Make a Motorized Camera Slider from Stuff You Have in Your Workshop

Craft & Design Photography & Video
Make a Motorized Camera Slider from Stuff You Have in Your Workshop
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For an upcoming project, I really wanted some nice, fluid sliding shots. There are many, many ways to pull this off, all centered around sliding your camera along a rail of some kind. I’m really just trying this out, I’m not a fancy videographer or anything, so I really didn’t need anything complicated or expensive. I wanted to get a nice motorized sliding system for as cheap as possible.

I’m not going to put a hard price on this project since it hinges so much on “stuff you’ve got lying around”. I had purchased this cheap drill for another use, and the scrap wood was left over from another project. Even if I had purchased both brand new for this, I’m sure my total cost would be under $30. However, most people have an old drill (even if it’s not cordless) and possibly even some scrap wood. If you buy wood that isn’t meant for furniture, it is dirt cheap.

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Why modify the drill?

You could just tape a drill to the end of your board and be done. However, that would mean that you would need to stand there, holding the trigger. I film all alone, so I can’t do that and also be in the frame! To fit my needs, I wanted the ability to trigger this and set the speed while I’m standing a few feet away, ideally in front of the camera.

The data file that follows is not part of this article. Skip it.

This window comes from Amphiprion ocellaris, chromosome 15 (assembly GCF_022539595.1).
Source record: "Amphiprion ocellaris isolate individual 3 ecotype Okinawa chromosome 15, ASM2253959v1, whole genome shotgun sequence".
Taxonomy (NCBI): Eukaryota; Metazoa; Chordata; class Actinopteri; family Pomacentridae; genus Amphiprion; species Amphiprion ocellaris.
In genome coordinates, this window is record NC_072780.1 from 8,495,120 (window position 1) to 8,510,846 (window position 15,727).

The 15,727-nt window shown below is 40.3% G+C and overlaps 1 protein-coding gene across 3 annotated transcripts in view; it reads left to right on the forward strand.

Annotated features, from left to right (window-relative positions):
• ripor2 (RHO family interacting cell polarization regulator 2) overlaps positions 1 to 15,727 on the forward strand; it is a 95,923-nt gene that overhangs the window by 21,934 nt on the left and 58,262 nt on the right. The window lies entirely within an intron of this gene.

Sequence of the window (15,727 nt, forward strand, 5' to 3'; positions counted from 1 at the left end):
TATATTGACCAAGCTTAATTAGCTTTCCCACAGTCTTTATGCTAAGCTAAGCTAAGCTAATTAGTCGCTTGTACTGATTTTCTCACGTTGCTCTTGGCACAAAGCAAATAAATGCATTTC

I disassembled the trigger, removing the spring that pushes it back to “off”. After reassembling, I now have a controller I can set to a specific speed and step away. I could have done this with pretty much any DC motor, but the drill is a convenient way to get something with a lot of torque very cheap and easy.

motorized camera slider

Going Further

This thing was done the fastest and easiest way I could think of to reach my goals. There is so much you could do to make this better.

  • Add wheels and a guide rail to your setup. This would give smoother motion and help it stay in a straight line.
  • Replace the drill with a quieter motor
  • Use a microcontroller and stepper motor for fine timing control
  • Replace the scrap wood with something collapsible and easier to transport.


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I get ridiculously excited seeing people make things. I just want to revel in the creativity I see in makers. My favorite thing in the world is sharing a maker's story. find me at

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